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CRTC reviews policy in wake of Sun News Network mandatory carriage denial

The Canadian broadcast regulator is seeking feedback on a proposal that would ensure all Canadian national news services have a spot on the dial.

The policy review comes as Sun News Network was denied an application for mandatory carriage by the CRTC. The application, if successful, would have put the channel on the dial for every cable carrier for the next five years and helped offset its $17-million losses last year.

Under the new proposal, while subscribers would still have to opt in, every cable provider would have to carry all news channels instead of having individual news channels negotiate their carriage. 

Earlier this year, Sun News executive Kory Teneycke told the CRTC that anything short of mandatory carriage would spell a "death sentence" for the channel. Now the network's fate hangs in the balance as the CRTC completes its review of the way news channels are regulated.

The CRTC decision, released on Thursday, stated that "the difficulties faced by Sun News and other parties that appeared at the public hearing are however indicative of a larger, more systemic issue with respect to ensuring that Canadian national news services have the opportunity to obtain fair and equitable distribution."

"We are disappointed that the CRTC did not rule in favour of our application for a mandatory distribution order," Teneycke said, according to a Sun News Network article. "However, we are encouraged they have found merit in the main arguments laid out by Sun News on price, channel placement and distribution, and have provided a mechanism to address these issues."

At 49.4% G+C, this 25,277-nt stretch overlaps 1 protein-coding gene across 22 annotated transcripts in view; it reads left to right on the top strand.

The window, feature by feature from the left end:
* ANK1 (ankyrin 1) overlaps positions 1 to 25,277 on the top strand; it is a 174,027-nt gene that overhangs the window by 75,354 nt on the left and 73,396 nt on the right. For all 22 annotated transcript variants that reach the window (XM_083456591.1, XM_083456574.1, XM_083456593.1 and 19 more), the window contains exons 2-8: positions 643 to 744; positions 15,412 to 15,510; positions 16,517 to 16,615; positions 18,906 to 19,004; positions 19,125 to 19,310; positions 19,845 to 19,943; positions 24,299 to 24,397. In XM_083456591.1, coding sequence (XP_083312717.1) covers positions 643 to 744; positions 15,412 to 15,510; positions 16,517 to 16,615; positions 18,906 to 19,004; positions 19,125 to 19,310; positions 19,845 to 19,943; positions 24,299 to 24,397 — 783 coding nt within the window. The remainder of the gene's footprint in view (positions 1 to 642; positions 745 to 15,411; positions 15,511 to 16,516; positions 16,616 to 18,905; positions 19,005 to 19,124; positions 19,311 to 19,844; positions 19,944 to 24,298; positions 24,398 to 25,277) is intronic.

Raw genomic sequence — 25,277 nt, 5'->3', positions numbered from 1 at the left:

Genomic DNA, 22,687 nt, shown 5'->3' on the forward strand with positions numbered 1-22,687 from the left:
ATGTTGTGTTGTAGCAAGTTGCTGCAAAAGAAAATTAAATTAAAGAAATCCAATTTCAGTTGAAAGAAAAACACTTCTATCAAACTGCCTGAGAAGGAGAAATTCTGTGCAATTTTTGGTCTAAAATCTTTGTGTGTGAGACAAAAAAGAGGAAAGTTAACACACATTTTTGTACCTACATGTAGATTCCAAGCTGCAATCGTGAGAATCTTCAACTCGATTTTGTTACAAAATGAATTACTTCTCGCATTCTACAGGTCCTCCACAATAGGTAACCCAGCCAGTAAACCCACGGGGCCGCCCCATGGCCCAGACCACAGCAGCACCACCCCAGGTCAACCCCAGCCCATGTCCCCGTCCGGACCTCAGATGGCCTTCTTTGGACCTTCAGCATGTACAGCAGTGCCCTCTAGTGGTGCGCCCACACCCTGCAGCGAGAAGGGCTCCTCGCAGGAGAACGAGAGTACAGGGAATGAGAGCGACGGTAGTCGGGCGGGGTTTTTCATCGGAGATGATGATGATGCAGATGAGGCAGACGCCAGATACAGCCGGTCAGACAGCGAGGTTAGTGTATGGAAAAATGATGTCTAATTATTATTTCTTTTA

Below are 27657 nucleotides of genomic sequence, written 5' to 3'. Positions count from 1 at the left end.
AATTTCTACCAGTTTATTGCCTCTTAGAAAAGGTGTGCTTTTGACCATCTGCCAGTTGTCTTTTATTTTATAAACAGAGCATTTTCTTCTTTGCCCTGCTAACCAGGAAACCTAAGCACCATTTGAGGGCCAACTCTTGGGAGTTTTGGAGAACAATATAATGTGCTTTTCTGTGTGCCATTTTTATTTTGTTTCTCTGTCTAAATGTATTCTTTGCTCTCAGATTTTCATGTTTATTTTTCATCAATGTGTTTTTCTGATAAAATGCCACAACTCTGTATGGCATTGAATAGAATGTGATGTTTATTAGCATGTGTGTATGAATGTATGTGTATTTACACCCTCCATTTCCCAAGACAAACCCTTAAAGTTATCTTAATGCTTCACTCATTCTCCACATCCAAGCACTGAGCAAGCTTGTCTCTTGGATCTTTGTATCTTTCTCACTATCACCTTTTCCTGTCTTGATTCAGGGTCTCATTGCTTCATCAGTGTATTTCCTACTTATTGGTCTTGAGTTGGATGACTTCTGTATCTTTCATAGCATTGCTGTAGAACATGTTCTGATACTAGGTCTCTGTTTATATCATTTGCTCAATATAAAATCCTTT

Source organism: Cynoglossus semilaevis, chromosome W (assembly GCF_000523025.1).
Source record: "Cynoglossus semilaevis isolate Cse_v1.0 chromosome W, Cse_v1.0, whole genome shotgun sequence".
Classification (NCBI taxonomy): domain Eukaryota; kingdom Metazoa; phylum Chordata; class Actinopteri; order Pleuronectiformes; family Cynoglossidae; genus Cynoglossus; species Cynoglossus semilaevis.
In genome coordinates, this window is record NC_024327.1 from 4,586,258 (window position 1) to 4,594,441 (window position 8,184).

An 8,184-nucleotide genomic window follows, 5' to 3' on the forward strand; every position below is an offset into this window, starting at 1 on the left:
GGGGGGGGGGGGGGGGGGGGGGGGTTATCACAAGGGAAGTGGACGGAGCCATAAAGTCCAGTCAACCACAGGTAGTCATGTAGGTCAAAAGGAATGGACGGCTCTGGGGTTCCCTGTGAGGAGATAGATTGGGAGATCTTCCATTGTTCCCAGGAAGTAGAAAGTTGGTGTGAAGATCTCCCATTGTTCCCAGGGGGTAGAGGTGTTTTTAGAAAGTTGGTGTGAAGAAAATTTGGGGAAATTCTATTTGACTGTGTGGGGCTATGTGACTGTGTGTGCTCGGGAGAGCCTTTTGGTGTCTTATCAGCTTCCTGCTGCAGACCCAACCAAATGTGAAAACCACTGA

"Television news channels provide an important public service by ensuring that Canadians are exposed to different opinions and perspectives on matters that concern all citizens," CRTC chairman Jean-Pierre Blais said in a statement released Thursday. "We are concerned that, under the existing rules, Canadian news services are not being given a pride of place in our broadcasting system."

The CRTC is proposing that:

  • Distributors must offer all Canadian national news services (not necessarily on basic service).
  • Distributors must place Canadian news services in close proximity in their channel lineups.
  • National news services must be available in a package and on a stand-alone basis.
  • National news services should be offered in the most appropriate packages according to their content.

"We intend to participate fully in those proceedings, and will continue to operate pending an outcome," Teneycke said in the article.

According to the CRTC, nearly 12 million households subscribe to cable or satellite television services and Canadians collectively watched more than 138 million hours of news programming in 2011-2012, 45 per cent of which was on specialty news services.

The CRTC promised to "act swiftly" and is accepting feedback on its proposal until Sept. 9.

Tamara Baluja is the associate editor of, where this article first appeared.

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